A warning to all Voiceover Artists!
Arm yourself against the Game Show Voiceover Scam
The Game Show Voiceover Scam is so well known that receiving the email is considered a rite of passage among wisened voiceover artists these days, although I must admit somehow, I have managed to never receive the regularly circulated trap containing a promise of work. I see much celebration and joking when people in the know receive this email. Like they’ve finally levelled up in the industry. It’s become a bit of an in-joke. But it’s no joke to the people that fall prey to it.
If you belong to any voiceover groups on Facebook, a quick search on the phrase Game Show Voiceover Scam will uncover plenty of past discussions and allow you to familiarise yourself with the scam’s many iterations. You’ll probably even come across some unfortunate instances where people were successfully stung.
The scam has been around for eons and has morphed over time. There are several versions of it doing the rounds – but at the core they are all the same. Not only do the scammers target people directly with email, but they also set their traps on sites like Upwork, Fiverr, and online casting sites. They have even started to send text messages.
They are getting smarter and putting in more effort to try to appear legitimate. They might customise their attempt and mention a voice talent that their potential victim knows, saying this person recommended them. (They only need to look at someone’s social media connections and the activity on some of their recent posts to get names that would work.) They might even pose as a studio or production company that actually exists.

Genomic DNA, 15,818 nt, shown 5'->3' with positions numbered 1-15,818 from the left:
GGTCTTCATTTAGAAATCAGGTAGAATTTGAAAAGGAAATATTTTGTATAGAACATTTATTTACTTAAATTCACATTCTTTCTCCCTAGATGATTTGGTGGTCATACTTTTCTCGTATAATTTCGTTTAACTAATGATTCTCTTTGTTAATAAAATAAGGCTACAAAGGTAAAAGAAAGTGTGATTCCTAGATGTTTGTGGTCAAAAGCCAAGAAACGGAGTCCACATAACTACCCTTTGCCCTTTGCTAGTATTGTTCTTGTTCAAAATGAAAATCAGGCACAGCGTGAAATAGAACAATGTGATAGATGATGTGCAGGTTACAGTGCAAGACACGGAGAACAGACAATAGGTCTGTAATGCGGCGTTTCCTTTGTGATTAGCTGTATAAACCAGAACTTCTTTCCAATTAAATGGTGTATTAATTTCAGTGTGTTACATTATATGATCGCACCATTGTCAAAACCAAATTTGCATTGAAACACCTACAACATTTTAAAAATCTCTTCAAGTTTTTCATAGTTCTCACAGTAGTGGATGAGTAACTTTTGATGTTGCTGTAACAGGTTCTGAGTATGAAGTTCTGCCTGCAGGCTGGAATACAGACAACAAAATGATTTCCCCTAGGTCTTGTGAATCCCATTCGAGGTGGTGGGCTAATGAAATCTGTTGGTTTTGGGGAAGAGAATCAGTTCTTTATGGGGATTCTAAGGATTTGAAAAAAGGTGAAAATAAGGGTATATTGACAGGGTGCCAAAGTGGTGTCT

New voice talents enter the market every day, so the industry is constantly furnished with a fresh supply of potential unsuspecting scam victims. It’s up to anyone who knows about this scam to continue to spread the word to help keep others safe.
How to spot a voiceover scam
Here’s how it goes, more or less:
The original version of the scam involved “hiring” talent to record at “a local studio”, the location of which would be disclosed “closer to the date of the recording”. The talent would be sent a cheque to cover both the talent’s fee as well as the fee for the hire of the studio. Or the talent would be told they were “accidentally overpaid” and then asked to either “repay” the overpayment back to the scammer, or forward on the balance of the overpaid amount to the “producer” or “studio manager” etc.
Surprise, surprise – the cheque ends up bouncing, but by the time it does, the talent has already paid the other party.
Of course, with the rise of the home studio, the con-artists behind the Game Show Voiceover Scam have had to make some changes. So, when a remote voice talent is targeted, there will be a need to “purchase specific pieces of equipment” in order to complete the recording, and so a cheque is sent in order to facilitate that purchase, but the overpayment part of the scam remains the same.
Now here in Australia, cheques are on the endangered species list. But if you’ve ever tried to sell an item on Facebook Marketplace, you might be aware of some other pretty simple tricks that these kinds of scumbags use to fleece people of their money. Have a quick google of the ‘Facebook PayID scam”. It’s the same overpayment/reimbursement scheme, and the perfect solution to a scammer’s problem when trying to rip off an unsuspecting Aussie who might immediately be suss the moment a cheque payment is suggested.
It’s astounding how long this scam has been running. Plenty of people have already written articles or made YouTube videos about it. But people still fall victim to it because they haven’t come across any of these warnings.
And that is why Voiceover artists can never have enough discussion around this. It can never be ‘overshared’. There can never be too many articles or videos about it.
We don’t know what we don’t know.
And if we do know, then we shouldn’t assume that everyone else does too.
If you found this article insightful, please share the link with people it might help. x